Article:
Beef Wraps

Remain abreast of the cattle & beef markets with our weekly Beef Wraps written by J.S. Ferraro EVP, Research and Analysis, Dr. Rob Murphy.

Beef Wrap December 3

The cash cattle market moved higher once again this week, with
prices averaging $140.46, up a little more than $2 from last week’s
average. The cash market has added close to $16 in the last six
weeks. Can all of that be attributed to a tightening cattle supply?
Possibly, but it seems like an awful big increase for what should
have been a moderate tightening of the cattle supply in November
due to light placements in May/June/July. In the back of my mind, I
can’t help but think that perhaps packers came to the realization that
they were going to face some significant legal problems from the
Dept of Justice if they didn’t allow more of the massive profit from the
beef market to flow through to cattle producers.

There is no way to validate that of course, but I wouldn’t rule it out.
Regardless of the cause, the rapid upward acceleration in the cash
cattle market has had the desired effect of cutting packer margins
dramatically and boosting cattle feeding margins. And, all of this is
happening in an environment where beef prices are softening. The
week the Choice cutout lost a little over $6 on a weekly average
basis and the Select was down $3.60. Both end cuts and middle
meats contributed to the declines this week. The only items to post a
gain were the fat trim and briskets. The end meats did start to show
a little life toward the end of the week, but the middle meats are living
on borrowed time. Ribs normally peak in the second week of
December and then decline rapidly into the end of the year. Once
that strong seasonal pattern starts to take effect, it will be almost
impossible for the remainder of the primals to move the cutouts

Currently, I have the Choice cutout retreating into the $250-255 area
by the end of the year. That means further erosion in packer
margins, which have already taken quite a beating. Three weeks
ago, packer margins were in the mid $700s and this week they
averaged close to $400/head. Next week, I’m projecting them below
$300/head and the forecast has them moving slightly below $200/
head by January. So, if the packer’s objective was to improve the
optics around their margins, they have certainly accomplished that.
So far, they have shown very little resistance to higher cattle prices,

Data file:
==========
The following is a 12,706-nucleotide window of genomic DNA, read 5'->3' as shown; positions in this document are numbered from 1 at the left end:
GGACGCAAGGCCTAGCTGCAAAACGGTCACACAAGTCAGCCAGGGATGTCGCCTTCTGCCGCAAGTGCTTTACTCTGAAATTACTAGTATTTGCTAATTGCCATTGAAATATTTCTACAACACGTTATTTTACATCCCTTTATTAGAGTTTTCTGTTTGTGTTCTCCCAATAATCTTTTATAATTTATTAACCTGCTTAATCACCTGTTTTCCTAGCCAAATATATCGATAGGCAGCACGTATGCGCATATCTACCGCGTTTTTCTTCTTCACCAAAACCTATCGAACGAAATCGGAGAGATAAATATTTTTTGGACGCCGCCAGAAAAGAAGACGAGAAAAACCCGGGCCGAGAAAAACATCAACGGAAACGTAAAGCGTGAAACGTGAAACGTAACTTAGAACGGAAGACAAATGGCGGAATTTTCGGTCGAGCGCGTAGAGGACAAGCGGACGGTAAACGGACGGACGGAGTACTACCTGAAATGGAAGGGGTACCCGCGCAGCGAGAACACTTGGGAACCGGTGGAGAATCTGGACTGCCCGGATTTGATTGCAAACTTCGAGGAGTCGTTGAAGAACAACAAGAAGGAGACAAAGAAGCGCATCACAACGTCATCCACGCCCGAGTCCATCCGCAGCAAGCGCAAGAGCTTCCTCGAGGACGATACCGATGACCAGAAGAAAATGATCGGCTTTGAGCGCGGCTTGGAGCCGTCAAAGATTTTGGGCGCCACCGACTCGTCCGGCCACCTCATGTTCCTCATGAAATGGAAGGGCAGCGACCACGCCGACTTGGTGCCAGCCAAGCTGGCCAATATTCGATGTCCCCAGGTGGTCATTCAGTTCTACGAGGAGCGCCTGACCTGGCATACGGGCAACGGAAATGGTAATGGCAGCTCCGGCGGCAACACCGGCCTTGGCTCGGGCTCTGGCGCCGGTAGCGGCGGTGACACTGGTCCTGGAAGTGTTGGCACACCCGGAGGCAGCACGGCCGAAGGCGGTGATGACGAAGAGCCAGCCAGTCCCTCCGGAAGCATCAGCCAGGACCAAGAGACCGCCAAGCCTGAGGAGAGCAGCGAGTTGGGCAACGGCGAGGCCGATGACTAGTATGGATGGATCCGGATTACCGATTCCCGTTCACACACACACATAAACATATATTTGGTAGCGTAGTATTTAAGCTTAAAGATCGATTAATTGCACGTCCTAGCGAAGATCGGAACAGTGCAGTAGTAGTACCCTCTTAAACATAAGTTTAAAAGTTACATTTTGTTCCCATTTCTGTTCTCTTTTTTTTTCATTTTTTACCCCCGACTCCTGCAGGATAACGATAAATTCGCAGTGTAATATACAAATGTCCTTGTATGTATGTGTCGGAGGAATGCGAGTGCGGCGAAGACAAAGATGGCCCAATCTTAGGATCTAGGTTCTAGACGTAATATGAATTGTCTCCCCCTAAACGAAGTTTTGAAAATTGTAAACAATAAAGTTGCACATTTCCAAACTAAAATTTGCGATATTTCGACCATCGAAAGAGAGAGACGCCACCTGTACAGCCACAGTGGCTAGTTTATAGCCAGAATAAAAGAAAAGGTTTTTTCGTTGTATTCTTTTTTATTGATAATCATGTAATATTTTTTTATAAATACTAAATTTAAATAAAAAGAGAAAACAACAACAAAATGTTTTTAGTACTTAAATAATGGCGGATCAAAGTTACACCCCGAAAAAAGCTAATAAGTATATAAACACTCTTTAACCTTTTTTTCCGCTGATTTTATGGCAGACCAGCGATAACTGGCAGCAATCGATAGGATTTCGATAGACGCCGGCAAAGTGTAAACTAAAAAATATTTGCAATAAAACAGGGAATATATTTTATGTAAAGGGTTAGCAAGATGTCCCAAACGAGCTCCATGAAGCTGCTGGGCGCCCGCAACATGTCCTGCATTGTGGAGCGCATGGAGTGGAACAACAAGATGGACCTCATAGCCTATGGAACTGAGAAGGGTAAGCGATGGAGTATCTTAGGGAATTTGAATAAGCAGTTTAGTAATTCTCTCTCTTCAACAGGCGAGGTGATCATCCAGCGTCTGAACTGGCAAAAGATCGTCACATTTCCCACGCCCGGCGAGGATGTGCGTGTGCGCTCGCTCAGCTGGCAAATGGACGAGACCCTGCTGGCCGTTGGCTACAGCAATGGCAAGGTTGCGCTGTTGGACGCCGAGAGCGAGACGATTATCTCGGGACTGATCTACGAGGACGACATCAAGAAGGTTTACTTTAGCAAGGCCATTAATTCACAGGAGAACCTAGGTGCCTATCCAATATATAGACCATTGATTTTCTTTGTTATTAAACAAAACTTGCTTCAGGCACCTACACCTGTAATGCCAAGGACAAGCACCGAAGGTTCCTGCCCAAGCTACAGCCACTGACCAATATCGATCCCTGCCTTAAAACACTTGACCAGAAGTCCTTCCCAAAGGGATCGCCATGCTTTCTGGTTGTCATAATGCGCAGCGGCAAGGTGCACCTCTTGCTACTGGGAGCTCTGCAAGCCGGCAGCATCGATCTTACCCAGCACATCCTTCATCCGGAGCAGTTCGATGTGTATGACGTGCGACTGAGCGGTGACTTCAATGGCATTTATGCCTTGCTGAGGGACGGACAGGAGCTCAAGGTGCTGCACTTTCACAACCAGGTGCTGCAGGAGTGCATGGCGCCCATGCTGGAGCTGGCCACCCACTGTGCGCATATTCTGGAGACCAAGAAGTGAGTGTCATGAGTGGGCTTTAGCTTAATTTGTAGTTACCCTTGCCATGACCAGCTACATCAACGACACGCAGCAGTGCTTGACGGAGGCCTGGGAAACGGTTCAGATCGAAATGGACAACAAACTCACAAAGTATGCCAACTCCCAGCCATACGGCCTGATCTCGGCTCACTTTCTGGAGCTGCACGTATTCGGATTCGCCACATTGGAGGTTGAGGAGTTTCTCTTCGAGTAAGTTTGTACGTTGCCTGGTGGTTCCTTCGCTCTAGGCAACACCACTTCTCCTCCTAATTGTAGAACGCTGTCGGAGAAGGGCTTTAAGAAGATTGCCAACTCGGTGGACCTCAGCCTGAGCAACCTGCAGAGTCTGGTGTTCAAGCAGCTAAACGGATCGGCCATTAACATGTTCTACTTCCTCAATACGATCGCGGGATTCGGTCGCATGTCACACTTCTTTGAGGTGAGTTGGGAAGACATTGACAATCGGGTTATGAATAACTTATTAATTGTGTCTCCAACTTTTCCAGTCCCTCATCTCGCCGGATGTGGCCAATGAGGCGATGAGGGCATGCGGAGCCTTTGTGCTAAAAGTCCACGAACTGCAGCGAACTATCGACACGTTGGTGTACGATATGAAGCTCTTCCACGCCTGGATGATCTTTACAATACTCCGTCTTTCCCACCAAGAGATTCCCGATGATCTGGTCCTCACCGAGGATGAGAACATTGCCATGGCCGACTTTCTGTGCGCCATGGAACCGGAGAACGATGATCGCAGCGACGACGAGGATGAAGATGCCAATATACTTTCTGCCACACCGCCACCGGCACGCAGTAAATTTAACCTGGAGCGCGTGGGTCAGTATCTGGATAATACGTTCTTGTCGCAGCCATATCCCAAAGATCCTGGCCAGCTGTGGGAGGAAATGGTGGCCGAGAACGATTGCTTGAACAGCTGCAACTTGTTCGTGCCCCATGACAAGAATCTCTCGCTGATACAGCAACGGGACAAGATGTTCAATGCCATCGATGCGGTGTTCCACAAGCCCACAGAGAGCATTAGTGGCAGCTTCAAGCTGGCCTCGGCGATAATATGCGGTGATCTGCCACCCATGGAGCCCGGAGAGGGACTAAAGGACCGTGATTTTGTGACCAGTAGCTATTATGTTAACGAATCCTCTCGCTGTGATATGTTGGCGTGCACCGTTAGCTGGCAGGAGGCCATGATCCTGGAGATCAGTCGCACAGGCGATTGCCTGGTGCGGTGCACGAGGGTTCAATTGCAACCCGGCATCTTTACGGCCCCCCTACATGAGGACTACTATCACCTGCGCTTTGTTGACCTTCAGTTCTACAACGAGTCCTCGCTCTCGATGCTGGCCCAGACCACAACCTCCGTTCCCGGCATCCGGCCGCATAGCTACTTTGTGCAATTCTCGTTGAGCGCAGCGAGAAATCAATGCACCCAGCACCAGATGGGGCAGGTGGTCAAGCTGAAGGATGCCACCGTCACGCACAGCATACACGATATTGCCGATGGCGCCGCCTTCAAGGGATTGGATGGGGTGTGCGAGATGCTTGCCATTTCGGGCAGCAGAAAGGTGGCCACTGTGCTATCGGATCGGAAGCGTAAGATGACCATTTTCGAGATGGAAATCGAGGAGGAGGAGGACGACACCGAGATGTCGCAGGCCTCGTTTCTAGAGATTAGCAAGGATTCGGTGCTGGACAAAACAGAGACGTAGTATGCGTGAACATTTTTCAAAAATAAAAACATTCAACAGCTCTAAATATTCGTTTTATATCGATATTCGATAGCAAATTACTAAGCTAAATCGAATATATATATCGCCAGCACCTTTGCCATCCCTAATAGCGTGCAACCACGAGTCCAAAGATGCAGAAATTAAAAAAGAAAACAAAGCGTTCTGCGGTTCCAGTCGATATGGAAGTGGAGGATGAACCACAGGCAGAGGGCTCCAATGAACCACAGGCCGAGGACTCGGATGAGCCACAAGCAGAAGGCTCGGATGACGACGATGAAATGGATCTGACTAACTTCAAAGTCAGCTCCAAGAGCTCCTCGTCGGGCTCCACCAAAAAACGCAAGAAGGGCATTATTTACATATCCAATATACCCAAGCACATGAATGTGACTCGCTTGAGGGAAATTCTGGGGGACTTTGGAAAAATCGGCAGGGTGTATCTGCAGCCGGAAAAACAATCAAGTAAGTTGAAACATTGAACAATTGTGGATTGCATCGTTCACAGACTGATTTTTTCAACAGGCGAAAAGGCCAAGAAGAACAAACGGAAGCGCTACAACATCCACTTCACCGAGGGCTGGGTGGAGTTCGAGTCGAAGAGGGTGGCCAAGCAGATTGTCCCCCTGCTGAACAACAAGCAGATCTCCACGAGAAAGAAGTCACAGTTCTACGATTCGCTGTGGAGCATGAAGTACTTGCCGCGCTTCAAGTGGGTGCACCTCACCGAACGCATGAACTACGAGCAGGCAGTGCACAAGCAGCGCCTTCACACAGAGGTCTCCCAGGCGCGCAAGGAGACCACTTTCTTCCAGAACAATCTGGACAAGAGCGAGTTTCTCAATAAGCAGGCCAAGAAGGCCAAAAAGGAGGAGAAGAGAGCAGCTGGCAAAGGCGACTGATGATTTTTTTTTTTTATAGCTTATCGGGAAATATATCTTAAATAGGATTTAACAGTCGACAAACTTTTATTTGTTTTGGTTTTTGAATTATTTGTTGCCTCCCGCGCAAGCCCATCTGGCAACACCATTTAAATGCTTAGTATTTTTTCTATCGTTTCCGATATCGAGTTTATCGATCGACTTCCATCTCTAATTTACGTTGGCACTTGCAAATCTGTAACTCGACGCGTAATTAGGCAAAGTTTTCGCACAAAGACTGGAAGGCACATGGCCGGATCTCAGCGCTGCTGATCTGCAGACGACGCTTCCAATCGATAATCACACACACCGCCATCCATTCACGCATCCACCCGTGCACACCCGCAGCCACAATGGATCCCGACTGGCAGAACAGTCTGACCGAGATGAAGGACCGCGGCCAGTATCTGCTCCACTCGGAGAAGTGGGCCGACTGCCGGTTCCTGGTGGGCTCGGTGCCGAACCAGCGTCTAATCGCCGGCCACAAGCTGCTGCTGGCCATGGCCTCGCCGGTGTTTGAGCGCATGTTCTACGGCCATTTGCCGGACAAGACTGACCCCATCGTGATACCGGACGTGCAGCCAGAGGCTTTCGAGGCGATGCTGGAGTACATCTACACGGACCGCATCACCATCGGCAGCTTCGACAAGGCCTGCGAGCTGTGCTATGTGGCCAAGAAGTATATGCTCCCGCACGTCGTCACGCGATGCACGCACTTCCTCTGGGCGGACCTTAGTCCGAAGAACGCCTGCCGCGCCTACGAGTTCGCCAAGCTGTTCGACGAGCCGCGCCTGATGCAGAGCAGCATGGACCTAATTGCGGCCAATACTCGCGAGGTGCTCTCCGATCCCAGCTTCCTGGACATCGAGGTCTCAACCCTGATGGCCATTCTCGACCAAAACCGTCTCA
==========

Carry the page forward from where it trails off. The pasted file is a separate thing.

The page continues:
but that will probably change once the Christmas orders are taken
care of. Beef demand looks it is softening. The November demand
index was 1.23 and December is projected around 1.17. The
combined margin continues downward. The new COVID variant
presents the biggest uncertainly to demand direction in the next
couple of months.

If the variant spreads fast, makes people sick and evades the
existing vaccines, then we could see a return to the stay-at-home
behavior we have witnessed at other times when covid infections
spiked. That would be positive for beef demand. It might even elicit
some more government stimulus money. If, however, the vaccines
do end up providing good protection against this variant, then we
likely see a continuation of the current pattern which is more meals
from foodservice relative to retail and continued softening of
demand for beef. Keep in mind that January, and particularly
February, are not great demand months to start with.

The fed kill this week came in at 523k, down 6k from the week
before Thanksgiving. The cow and bull kill was huge at 153k. That
is probably a seasonal top in non-fed slaughter. It looks to me like
the fed kill is very close to, or maybe just a little above, what prior
placements suggest should be slaughter-ready. The weight data
doesn’t really make it look like packers are having to dig very deep
into the cattle supply either. Blended steer and heifer carcass
weights were up one pound this week, while steers-only were down
2 pounds. The DTDS weights have been slowly creeping higher—
another contradiction to the idea that feedyards are very current and
thus that is why packers keep throwing money at cattle feeders. If
nothing else, I suspect that the two short kill weeks at the end of the
month will tip the leverage meter back in the packer’s favor. Futures
traders seem to believe that also, pricing the nearby Dec contract,
which goes into delivery on Monday, $2-3 below the last traded cash

Given the sharp rise in cash cattle prices, I am a little surprised that
cash feeder cattle values haven’t risen more. The FCI is above
$160 now, which is a pretty rare event in itself, but in the past cattle
feeders have been known to bid most of their profitability back into
the price of feeder cattle. Perhaps that just a few more weeks down
the road. Next week, look for cash cattle to trade steady or higher
and the cutouts to be steady to lower. Next week should be the last
hoorah for the ribs.

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